“I just thank the 49ers for giving us a chance and believing in their young guys,” Doman said. It gives us confidence. And I think that, between all of us quarterbacks, we’ll get it done.”
Some still wonder why the San Francisco 49ers drafted a quarterback to begin with? And the answer is really straightforward and simple. You never can have enough quarterbacks developing for in a league that is built on speed and built to win, the tenacity of the game is bound to leave someone injured or impaired. Jeff Garcia’s injuries were prime examples of how the league is, and in hindsight helped develop Tim Rattay for a starting role that he begins this season.
General Manager Terry Donahue explained that he took another quarterback in part because of new rules that expand the practice squad from six players to eight. “It gives you a chance to red-shirt a guy, so to speak,” Donahue said. “I believe that in any organization, you have to be always developing a quarterback.”
What will be the training camp battle at this quarterback position will pitch Cody Pickett against Brandon Doman. Both will fight to stay in the third slot and part of the main 53-man roster come final cuts in late August. The one expelled will most likely join the eight-man practice squad and continue to develop there for next season or be claimed by another team.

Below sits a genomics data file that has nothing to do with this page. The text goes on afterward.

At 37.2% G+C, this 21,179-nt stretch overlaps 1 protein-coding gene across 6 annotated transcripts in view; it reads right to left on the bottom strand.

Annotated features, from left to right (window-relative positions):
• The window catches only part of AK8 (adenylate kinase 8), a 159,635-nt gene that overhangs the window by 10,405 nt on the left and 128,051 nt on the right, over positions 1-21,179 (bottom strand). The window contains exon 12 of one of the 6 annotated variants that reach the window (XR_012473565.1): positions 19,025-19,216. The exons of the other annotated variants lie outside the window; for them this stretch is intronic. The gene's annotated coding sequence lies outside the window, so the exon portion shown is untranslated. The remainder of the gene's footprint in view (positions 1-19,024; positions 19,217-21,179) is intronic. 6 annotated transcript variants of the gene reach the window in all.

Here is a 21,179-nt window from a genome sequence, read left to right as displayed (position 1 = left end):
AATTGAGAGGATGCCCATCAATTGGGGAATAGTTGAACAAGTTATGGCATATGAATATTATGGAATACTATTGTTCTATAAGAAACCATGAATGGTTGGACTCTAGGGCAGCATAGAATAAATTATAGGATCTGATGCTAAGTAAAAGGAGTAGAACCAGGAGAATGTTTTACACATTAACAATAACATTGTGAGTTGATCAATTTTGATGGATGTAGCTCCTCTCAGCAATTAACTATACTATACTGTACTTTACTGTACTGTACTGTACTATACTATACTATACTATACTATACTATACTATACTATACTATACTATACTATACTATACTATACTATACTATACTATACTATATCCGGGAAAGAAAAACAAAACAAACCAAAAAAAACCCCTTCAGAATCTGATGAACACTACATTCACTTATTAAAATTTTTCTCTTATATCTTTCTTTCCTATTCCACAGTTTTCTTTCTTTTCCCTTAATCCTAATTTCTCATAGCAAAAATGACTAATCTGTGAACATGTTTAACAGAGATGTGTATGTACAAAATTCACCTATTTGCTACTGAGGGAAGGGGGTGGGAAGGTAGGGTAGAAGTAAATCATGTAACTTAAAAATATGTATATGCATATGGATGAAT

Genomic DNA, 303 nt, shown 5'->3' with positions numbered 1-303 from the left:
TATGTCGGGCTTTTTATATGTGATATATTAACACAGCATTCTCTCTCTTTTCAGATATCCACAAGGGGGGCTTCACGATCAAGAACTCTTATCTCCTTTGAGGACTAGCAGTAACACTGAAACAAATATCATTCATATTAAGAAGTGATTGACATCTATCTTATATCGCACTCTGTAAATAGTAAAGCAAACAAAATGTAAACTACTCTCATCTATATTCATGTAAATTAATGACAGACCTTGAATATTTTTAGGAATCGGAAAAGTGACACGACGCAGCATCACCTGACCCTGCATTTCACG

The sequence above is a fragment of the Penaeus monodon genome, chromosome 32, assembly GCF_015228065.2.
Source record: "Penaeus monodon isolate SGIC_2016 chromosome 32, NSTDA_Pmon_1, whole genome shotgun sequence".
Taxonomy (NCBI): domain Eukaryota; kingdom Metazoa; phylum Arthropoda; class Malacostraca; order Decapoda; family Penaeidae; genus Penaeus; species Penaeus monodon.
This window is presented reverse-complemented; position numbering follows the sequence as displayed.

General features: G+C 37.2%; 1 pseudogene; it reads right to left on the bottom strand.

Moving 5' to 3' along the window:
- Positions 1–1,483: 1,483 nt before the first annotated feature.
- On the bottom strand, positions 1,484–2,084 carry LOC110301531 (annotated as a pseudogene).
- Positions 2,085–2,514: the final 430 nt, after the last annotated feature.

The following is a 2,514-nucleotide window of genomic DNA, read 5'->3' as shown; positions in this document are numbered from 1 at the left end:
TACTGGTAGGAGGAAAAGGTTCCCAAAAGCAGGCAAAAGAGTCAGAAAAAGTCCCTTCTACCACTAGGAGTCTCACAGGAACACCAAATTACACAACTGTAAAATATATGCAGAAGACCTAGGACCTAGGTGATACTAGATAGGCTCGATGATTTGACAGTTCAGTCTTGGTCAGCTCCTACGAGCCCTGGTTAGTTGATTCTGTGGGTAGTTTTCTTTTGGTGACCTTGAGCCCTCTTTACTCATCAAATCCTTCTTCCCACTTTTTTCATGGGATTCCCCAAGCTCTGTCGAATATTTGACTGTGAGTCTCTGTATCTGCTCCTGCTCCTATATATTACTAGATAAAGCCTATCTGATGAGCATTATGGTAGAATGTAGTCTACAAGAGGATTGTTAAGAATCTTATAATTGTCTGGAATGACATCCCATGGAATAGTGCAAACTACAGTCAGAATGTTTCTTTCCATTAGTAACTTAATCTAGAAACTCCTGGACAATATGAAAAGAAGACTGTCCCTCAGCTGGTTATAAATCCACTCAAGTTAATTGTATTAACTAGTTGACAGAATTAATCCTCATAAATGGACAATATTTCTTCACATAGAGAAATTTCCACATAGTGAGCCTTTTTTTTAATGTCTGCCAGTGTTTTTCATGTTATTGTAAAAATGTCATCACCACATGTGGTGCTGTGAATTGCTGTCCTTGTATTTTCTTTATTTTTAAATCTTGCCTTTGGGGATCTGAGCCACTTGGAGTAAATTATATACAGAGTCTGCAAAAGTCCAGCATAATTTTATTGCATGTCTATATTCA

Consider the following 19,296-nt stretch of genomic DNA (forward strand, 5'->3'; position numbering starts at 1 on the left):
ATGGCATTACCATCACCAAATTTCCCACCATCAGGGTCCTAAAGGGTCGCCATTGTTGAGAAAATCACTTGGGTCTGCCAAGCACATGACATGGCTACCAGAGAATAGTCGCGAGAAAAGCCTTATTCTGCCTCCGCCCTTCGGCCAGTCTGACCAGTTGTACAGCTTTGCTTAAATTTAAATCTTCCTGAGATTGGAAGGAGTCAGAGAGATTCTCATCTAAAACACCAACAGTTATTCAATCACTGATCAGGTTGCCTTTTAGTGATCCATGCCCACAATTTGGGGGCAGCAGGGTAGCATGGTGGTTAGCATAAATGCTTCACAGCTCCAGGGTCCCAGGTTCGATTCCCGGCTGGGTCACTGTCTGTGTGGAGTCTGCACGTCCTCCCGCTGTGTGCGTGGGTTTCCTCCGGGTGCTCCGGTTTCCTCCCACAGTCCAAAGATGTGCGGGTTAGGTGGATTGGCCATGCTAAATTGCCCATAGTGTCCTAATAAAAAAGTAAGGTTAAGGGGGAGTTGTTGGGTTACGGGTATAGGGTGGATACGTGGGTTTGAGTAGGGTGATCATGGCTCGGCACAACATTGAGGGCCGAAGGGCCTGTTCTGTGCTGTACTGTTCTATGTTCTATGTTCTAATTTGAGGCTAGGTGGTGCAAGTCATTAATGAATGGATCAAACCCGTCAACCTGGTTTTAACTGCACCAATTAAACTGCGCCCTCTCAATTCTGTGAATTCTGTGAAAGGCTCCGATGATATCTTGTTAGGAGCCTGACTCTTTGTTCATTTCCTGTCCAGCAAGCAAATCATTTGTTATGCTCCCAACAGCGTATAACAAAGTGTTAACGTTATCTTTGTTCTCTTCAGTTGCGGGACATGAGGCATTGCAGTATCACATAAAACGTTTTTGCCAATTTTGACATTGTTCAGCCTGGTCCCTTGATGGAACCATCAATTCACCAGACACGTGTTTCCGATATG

In Review: University of Washington’s Cody Pickett
Cody Pickett has a distinct height advantage at 6-3 and weighs 227-pounds. He also ran the 40 in 4.72 and has been compared to NFL quarterback Jay Fiedler.
Strengths: He has very quick feet and sets up rather quickly. He has the ability to buy time while in the pocket. Has great preparation techniques and studies lots of film and has a good feel for reading defenses. Can become a red-hot quarterback with the ability to pick apart a defense in the short and intermediate zones.
Weaknesses: Can at times be overaggressive. Can panic and force a throw and believes his arm is stronger than it actually is at times. Will struggle to get good zip on a deep out route but will make most NFL throws.
Overall: He’ll need excellent coaching to begin his mentoring in becoming a leader out on the field. He has the ability to regain his confidence over last year and become more consistent. He is a risk but a risk worth taking if he should have the right coaching.
Although his best years were back in 2001-02, Cody Pickett was a no-brainer in drafting him. I cannot imagine him failing at this juncture in his career. He’ll have a very hard task at unseating Brandon Doman this season through training camp and in pre-season.
But at the very least management seems very interested in keeping him around for as long as they can, even if that means a spot for him on the practice squad. I look forward to the challenges we’ll all see him endure and I hope that we are all pleasantly surprised.